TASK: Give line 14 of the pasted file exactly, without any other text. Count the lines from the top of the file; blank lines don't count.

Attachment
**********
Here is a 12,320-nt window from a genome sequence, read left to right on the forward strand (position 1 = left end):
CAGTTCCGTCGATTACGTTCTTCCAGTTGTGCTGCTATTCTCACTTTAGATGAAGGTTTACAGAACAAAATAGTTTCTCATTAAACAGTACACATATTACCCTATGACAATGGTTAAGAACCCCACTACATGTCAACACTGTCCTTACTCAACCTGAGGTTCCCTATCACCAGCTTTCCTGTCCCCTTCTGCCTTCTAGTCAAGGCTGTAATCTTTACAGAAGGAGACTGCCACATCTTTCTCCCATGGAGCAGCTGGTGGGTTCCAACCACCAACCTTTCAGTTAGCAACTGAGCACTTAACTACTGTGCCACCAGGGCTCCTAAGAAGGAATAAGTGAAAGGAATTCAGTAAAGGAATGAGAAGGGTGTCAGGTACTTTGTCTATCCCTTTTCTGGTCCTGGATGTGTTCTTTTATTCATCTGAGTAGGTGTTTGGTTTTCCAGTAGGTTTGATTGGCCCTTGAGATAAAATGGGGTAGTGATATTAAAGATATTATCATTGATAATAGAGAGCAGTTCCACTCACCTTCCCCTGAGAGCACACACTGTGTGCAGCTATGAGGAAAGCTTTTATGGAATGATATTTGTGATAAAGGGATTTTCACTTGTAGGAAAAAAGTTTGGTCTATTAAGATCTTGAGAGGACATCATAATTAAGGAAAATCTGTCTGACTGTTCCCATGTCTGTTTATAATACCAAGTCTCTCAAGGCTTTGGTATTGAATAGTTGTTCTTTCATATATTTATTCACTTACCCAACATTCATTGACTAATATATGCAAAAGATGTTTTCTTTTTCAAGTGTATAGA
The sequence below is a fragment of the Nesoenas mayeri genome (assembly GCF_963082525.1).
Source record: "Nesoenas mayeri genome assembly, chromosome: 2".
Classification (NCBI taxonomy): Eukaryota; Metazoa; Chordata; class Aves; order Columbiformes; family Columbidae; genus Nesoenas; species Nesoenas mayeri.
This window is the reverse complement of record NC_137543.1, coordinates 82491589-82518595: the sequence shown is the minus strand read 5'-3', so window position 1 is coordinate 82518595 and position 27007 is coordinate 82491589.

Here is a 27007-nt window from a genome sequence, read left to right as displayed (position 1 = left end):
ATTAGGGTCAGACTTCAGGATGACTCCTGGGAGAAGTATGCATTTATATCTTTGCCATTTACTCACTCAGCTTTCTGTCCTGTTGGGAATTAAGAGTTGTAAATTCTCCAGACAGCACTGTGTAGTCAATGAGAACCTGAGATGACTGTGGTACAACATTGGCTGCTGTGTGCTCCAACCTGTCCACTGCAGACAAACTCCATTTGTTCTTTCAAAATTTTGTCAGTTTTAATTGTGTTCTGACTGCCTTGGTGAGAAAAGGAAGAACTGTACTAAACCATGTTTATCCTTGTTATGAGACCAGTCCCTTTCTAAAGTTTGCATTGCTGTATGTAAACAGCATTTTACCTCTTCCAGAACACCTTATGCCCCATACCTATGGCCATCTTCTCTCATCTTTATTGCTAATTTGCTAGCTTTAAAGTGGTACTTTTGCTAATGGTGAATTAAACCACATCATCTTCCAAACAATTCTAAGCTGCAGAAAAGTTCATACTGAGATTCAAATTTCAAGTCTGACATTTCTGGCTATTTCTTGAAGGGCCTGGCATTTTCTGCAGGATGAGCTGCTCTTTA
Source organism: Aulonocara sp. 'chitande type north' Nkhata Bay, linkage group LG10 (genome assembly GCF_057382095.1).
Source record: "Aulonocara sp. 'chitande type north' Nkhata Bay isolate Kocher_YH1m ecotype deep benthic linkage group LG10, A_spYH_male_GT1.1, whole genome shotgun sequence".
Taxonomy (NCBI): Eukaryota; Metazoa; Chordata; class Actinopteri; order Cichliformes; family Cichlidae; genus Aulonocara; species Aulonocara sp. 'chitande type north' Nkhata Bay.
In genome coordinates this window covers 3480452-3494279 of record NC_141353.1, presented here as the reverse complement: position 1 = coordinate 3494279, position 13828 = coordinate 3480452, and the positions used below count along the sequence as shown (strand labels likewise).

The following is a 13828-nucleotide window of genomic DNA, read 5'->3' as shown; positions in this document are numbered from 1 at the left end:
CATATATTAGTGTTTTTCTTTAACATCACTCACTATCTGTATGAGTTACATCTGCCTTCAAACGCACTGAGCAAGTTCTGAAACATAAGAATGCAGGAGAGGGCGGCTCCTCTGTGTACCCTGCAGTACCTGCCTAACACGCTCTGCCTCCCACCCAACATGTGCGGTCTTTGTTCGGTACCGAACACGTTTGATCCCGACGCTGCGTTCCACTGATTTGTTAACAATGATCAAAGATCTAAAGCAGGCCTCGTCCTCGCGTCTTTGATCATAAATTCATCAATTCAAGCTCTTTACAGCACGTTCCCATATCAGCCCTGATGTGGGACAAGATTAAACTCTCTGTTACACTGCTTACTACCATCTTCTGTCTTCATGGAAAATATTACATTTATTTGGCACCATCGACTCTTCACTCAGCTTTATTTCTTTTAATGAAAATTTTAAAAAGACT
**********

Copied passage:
CATATATTAGTGTTTTTCTTTAACATCACTCACTATCTGTATGAGTTACATCTGCCTTCAAACGCACTGAGCAAGTTCTGAAACATAAGAATGCAGGAGAGGGCGGCTCCTCTGTGTACCCTGCAGTACCTGCCTAACACGCTCTGCCTCCCACCCAACATGTGCGGTCTTTGTTCGGTACCGAACACGTTTGATCCCGACGCTGCGTTCCACTGATTTGTTAACAATGATCAAAGATCTAAAGCAGGCCTCGTCCTCGCGTCTTTGATCATAAATTCATCAATTCAAGCTCTTTACAGCACGTTCCCATATCAGCCCTGATGTGGGACAAGATTAAACTCTCTGTTACACTGCTTACTACCATCTTCTGTCTTCATGGAAAATATTACATTTATTTGGCACCATCGACTCTTCACTCAGCTTTATTTCTTTTAATGAAAATTTTAAAAAGACT